Gator receivers catch fire

Published 11:42 am Friday, October 7, 2011

When Vicksburg High’s high-powered offense is in rhythm, it’s as if a symphony is making beautiful music on the football field.

Quarterback Cameron Cooksey is, of course, the conductor. Waving his right arm with a football instead of a baton, he gets everyone where they need to be and keeps things in tune.

Running back Darius Youngblood is the cymbals, providing an occasional clattering change of pace. The offensive line provides the thunderous bass.

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And the strings, the backbone of the operation with their speed, grace and power, is the receiving corps. The trio of A.J. Stamps, Clyde Kendrick and Lamar Anthony — along with tight end Dillard Reed — make it all possible.

Stamps, Kendrick and Anthony have emerged this season as the best group of receivers in the state. No two teammates have caught more passes for more yards than Stamps and Kendrick. Anthony is a little further behind in the statistical categories, but with his speed, he is a major deep threat that helps open things up for the other two.

“All of us are really enjoying playing with each other,” Anthony said. “We’re trying to go out with a bang. We want to be one of the best receiving corps to come through Vicksburg High.”

The three seniors have certainly accomplished that goal.

Stamps, who didn’t become a starter until the beginning of his junior year, needed only a season and a half to become Warren County’s career leader in receiving yardage. He had 1,021 yards in 2010 and set the mark — along with a few others — with a 19-catch, 285-yard, five-touchdown performance last week against Northwest Rankin. All of Stamps’ totals shattered the county’s single-game records, and are also believed to be state records.

Stamps now has 1,911 career yards. He only needs 110 more to become the first player in county history to record two 1,000-yard receiving seasons.

He’s also closing in on the county record of 24 touchdowns set by Porters Chapel’s Cole Smith from 2004-06. Stamps needs two more scores to make that record his own. The touchdown that gives Stamps the career record will also tie him with Smith for the single-season record.

Stamps is also on pace to become the all-time leader in receptions. He needs 20 more to pass former Gator Delmon Robinson.

“It’s good to be down with some of the greatest receivers in high school,” Stamps said.

Kendrick is in his first year as a starter, but has already broken out in a big way. He’s caught 39 passes for 486 yards and five touchdowns.

Anthony, who caught 16 passes last season, already has 25 receptions this year for 362 yards and four TDs.

Reed, the tight end, has almost been lost in the mix but still has 16 receptions and two touchdowns.

With half the season remaining, the talented receivers have helped put Vicksburg’s passing game on a record-shattering pace. Coach Alonzo Stevens said a strong work ethic that accompanies the natural talent deserves the credit for their success.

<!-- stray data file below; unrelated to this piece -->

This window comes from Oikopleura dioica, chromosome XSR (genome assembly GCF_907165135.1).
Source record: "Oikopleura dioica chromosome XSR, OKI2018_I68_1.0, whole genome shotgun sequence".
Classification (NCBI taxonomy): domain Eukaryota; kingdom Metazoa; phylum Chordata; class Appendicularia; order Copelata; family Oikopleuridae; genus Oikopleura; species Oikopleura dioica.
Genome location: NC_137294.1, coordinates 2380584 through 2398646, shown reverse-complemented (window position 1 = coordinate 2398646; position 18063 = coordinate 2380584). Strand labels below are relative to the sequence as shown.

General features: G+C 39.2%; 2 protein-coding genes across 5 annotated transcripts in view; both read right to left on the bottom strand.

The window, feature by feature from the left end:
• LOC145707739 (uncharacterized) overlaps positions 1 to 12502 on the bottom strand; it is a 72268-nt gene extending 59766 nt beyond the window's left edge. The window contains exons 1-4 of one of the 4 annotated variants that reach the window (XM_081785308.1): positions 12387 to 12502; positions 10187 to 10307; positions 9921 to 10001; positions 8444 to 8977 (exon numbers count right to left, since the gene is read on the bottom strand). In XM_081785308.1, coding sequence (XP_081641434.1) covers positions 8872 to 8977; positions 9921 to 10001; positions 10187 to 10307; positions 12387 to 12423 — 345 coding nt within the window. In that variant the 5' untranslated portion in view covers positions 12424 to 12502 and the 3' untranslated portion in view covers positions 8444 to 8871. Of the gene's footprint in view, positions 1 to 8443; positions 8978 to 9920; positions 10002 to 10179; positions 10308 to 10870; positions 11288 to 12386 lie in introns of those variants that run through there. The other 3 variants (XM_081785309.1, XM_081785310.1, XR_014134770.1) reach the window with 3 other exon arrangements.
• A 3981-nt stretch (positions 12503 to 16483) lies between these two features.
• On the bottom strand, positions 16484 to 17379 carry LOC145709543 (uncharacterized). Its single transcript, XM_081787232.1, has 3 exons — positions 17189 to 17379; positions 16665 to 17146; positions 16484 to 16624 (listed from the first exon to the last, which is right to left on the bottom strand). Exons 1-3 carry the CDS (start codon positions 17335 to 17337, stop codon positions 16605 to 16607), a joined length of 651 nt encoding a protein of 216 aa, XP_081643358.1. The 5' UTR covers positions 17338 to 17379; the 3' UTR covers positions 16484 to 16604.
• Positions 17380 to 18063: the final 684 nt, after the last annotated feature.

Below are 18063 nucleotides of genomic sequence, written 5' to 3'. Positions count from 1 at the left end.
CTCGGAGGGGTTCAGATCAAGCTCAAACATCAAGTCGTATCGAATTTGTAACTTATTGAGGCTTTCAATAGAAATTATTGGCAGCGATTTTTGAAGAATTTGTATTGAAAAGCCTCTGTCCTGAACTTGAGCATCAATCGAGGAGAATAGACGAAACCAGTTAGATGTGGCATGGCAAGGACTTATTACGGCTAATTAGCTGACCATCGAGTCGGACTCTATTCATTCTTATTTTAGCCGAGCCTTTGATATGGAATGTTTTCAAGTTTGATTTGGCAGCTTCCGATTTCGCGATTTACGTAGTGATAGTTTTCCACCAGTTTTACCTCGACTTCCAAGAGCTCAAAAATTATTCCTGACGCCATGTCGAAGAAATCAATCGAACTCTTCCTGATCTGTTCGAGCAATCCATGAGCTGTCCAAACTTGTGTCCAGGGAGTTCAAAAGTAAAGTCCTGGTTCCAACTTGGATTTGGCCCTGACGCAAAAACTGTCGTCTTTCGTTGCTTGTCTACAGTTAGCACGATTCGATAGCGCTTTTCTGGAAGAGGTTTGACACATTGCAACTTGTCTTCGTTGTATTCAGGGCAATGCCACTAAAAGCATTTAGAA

“This group is a little special group. All summer, they’ve done the things that other people just didn’t do,” Stevens said. “At the end of my career, I’d like to have more victories. But I’m having fun with these guys.”

The receivers themselves say a lot of this fall’s success stems from the work they put in during the summer. Vicksburg posted a 29-10 record in 7-on-7 games, which are basically competitive passing drills. The group participated in a 32-team national tournament in Washington, D.C.

“The 7-on-7 was most of what we did this summer. All the camps, all the games, it’s paid off,” Stamps said. “We had our timing right and had our routes crispy.”

Running great routes has been an underrated part of the Gators’ game. Although they’re able to run past a lot of defensive backs on deep routes, those plays are often set up by several shorter patterns.

The small gains draw in the coverage. If the offensive series doesn’t end with one of the receivers sprinting away for a touchdown, Cooksey will usually give a quick pump fake while the receivers go long. The misdirection gets his intended target wide open, and then it’s just a matter of pitch and catch.

Nine of Cooksey’s 24 touchdown passes this season have covered 30 yards or more.

“You have all these guys that can run after the catch. Once they square their shoulders up, they can take it all the way,” Stevens said. “Then you back off them and there’s no way you can run with them.”

For all their success, there are still a lot of things on the Gators’ to-do list. In addition to winning a few more games, there’s some individual goals.

“We want to have a game where all three of us have 100 yards,” Anthony said.

The Gators have already come close to that one. In all six of Vicksburg’s games this season, at least one receiver has gone over 100 yards.

Against Tylertown, Anthony, Kendrick and Stamps each had more than 80 yards, but only Stamps surpassed 100. The following week against Lawrence County, Stamps had 74 yards, Kendrick 81 and Anthony 103.

Last week, in a 42-40 loss to Northwest Rankin, the trio came within a couple yards. Stamps had nearly 300 yards, Anthony caught 13 passes for 105 yards, and Kendrick had 10 receptions for 98 yards.

So they’ll keep trying to reach that magic number, while in the process leaving a trail of destruction through the record book. By the time the season’s over there will be little doubt where they stand among Mississippi’s best.

“I feel like we are the best in the state,” Stamps said. “Don’t brag about it. Just play.”